Cannula housing 204 includes luer connector 208. Luer connector 208 is adapted for connection to a supply of insufflation gaseous is conventional in the art and incorporates valve 210 to selectively open and close the passage of the luer connector 208. Cannula housing 204 may further include a duckbill or zero closure valve (not shown) adapted to close upon exposure to the forces exerted by the insufflation gases in the internal cavity. Other zero closure valves are also contemplated including single or multiple slit valve arrangements, trumpet valves, flapper valves, etc.
With reference to FIGS. 2-3, seal assembly 100 will be discussed in detail. Seal assembly 100 may be a separate component from cannula assembly 200 and, accordingly, adapted for releasable connection to the cannula assembly 200. Alternatively, seal assembly 100 may be incorporated as part of cannula assembly 200. Seal assembly 100 includes a seal housing, generally identified as reference numeral 102, and seal member 104 which is disposed within the seal housing 102. Seal housing 102 houses the sealing components of the assembly and defines the outer valve or seal body of the seal assembly 100. Seal housing 102 defines central seal housing axis “b” which is preferably parallel to the axis “k” of cannula sleeve 202 and, more specifically, coincident with the axis “k” of the cannula sleeve 202. Seal housing 102 incorporates three housing components, namely, first, second and third housing components 106, 108, 110, respectively, which, when assembled together, form the seal housing 102. Assembly of housing components 106, 108, 110 may be affected by any of the aforementioned connection means discussed with respect to cannula housing 204.
Seal member 104 may be mounted within seal housing 102 by any conventional means. In one embodiment, seal member 104 includes an outer peripheral segment 112 which is otherwise attached, mounted or connected to seal housing 102. Outer peripheral segment 112 may or may not have an undulation to permit lateral movement of seal member 104 within the seal housing 102. Outer peripheral segment 108 may be secured to seal housing 102 by any conventional means.
Seal member 104 defines a general tapered configuration having a longitudinal component of direction with respect to seal axis “b”. Seal member 104 may include an elastomeric material 114 having one or more fabric layers 116 impregnated or mounted to the elastomeric material. A suitable seal 104 is the seal disclosed in commonly assigned U.S. Pat. No. 6,702,787 to Racenet, the entire contents of which are incorporated herein by reference. Fabric layer or material 116 may be, for example, a SPANDEX material containing 20% LYCRA available from Milliken. The elastomeric material may be polyisoprene or a natural rubber. In the embodiment shown in FIG. 2, two fabric layers 116 are arranged to enclose elastomeric material 114. Other arrangements are also envisioned.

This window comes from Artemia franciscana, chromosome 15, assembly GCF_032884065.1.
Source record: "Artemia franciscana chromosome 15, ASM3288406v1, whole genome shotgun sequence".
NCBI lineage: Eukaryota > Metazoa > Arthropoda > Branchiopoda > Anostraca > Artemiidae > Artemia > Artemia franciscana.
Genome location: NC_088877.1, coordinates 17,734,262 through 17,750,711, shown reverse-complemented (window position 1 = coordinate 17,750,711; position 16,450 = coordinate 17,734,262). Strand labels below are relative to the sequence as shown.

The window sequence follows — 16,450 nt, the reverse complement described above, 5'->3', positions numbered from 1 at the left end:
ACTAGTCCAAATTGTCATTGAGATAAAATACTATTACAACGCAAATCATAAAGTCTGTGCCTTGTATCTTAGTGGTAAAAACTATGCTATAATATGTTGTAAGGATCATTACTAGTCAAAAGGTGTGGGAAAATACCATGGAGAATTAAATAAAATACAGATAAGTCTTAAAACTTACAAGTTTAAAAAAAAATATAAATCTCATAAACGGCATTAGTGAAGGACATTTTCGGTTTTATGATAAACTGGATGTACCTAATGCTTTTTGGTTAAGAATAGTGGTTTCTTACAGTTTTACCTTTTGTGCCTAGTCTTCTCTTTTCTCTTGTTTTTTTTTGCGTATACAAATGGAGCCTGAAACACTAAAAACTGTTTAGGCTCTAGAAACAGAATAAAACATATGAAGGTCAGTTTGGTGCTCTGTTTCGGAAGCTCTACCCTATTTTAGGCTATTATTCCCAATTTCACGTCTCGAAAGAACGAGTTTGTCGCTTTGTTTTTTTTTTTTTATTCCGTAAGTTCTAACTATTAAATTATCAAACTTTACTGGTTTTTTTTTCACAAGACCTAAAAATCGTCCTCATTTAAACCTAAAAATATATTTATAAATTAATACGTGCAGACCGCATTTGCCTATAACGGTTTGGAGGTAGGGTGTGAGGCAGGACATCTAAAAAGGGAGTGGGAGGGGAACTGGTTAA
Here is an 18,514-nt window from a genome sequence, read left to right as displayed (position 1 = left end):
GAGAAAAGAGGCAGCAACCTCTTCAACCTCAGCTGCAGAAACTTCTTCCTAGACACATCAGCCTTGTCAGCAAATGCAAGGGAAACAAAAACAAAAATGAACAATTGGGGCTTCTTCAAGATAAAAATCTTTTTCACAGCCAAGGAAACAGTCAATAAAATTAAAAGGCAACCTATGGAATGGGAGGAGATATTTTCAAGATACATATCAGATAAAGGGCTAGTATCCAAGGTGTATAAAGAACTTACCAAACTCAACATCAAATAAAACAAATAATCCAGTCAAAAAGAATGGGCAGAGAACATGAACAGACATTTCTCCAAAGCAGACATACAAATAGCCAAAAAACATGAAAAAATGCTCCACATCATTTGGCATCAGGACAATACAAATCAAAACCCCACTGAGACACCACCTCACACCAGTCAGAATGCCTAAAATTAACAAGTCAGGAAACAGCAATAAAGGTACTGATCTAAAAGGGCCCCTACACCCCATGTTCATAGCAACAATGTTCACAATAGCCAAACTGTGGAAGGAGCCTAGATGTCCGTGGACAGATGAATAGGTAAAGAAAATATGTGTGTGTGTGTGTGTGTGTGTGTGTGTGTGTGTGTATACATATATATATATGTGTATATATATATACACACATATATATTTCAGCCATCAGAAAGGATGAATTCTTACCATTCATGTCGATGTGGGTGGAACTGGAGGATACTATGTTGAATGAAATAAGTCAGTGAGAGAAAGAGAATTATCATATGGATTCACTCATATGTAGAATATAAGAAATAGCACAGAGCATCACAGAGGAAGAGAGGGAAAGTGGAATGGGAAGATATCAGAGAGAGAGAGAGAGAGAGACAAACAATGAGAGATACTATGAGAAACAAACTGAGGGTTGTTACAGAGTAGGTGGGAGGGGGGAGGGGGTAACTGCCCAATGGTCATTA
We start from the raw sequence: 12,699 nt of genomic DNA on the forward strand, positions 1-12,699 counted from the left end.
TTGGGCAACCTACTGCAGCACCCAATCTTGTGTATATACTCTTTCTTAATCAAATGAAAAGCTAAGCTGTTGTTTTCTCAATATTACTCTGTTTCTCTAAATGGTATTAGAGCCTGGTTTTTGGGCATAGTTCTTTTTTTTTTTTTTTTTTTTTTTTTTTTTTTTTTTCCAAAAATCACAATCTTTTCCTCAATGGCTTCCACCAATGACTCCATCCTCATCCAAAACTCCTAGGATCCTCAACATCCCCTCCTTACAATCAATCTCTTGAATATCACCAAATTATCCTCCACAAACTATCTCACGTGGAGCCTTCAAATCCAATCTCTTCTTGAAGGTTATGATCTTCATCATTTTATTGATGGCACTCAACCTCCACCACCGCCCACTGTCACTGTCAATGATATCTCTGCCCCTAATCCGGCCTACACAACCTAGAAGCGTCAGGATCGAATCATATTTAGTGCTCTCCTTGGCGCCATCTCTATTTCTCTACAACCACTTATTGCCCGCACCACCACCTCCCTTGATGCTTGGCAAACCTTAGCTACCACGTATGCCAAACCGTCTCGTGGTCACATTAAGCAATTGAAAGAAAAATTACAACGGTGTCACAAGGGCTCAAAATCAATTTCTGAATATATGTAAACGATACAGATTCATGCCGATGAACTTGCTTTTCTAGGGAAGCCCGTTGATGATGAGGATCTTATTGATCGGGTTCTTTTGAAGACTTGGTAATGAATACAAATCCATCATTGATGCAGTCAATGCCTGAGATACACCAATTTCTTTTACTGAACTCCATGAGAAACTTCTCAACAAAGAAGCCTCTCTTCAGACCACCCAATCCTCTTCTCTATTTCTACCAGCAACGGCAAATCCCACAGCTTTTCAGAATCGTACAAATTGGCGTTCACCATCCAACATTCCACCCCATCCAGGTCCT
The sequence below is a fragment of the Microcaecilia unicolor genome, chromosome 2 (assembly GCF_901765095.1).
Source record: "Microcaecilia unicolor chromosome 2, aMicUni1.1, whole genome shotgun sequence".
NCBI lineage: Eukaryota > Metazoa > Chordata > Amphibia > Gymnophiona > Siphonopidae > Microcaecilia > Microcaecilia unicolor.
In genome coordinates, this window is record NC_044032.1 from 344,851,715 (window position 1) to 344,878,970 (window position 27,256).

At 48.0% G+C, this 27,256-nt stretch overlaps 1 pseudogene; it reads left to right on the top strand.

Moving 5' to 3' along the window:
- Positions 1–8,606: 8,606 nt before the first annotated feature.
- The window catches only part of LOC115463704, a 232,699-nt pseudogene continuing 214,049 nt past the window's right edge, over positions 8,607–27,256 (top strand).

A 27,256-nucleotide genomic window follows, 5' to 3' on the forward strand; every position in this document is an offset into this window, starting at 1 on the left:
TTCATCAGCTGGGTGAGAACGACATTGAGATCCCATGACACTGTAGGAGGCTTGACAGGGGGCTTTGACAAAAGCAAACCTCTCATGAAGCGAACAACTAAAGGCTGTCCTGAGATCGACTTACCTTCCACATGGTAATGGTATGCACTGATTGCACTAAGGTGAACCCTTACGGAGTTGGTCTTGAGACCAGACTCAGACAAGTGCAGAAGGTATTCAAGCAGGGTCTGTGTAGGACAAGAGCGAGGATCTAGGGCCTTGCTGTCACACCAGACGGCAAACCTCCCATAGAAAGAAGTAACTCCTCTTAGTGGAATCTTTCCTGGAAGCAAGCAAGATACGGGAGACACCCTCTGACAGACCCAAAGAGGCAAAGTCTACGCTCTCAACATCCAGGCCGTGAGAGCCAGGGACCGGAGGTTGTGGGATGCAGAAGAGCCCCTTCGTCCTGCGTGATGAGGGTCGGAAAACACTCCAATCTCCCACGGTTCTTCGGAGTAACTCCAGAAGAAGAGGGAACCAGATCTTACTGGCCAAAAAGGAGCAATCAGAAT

Seal member 112 has inner seal surfaces 118 which define a passage 120 for passage of the surgical object. The passage 120 may be normally closed or may be in the form of an aperture which is open in at rest condition. Inner seal surfaces 118 adjacent passage 120 may be elastomeric to facilitate formation of the seal about the inserted object. Seal member 112 defines proximal seal face 122, distal seal face 124 and intermediate seal face 126 disposed between the proximal and distal seal faces 122, 124. Inner seal surfaces 118 establish a seal about the inserted object. Inner seal surfaces 118 may include portions of proximal seal face 122 and intermediate seal face 126.
Seal member 112 has a substantially annular element or ring 128 mounted to or embedded within the seal member 112 adjacent passage 120. Annular element 128 may be formed from any suitable material which is rigid relative to the elastomeric material of inner surfaces 118. Suitable materials include polymeric materials, steel, titanium, etc. Annular element 128 defines an opening 130 for passage of the surgical object. Opening 130 generally defines an internal dimension or diameter which is greater than the diameter of the surgical object or instrument to be positioned within cannula sleeve 202. Annular element 128 may further include anchoring elements 132 depending from the proximal face of the annular element 128. Anchoring elements 132 may be embedded within seal member 112 to secure annular element 128 to the seal member 112. Anchoring elements 132 may be embedded during a molding process utilized in manufacturing seal member 112. In the alternative, annular element 128 may be devoid of anchoring elements 132, and secured to seal member 112 through adhesives, cements, etc.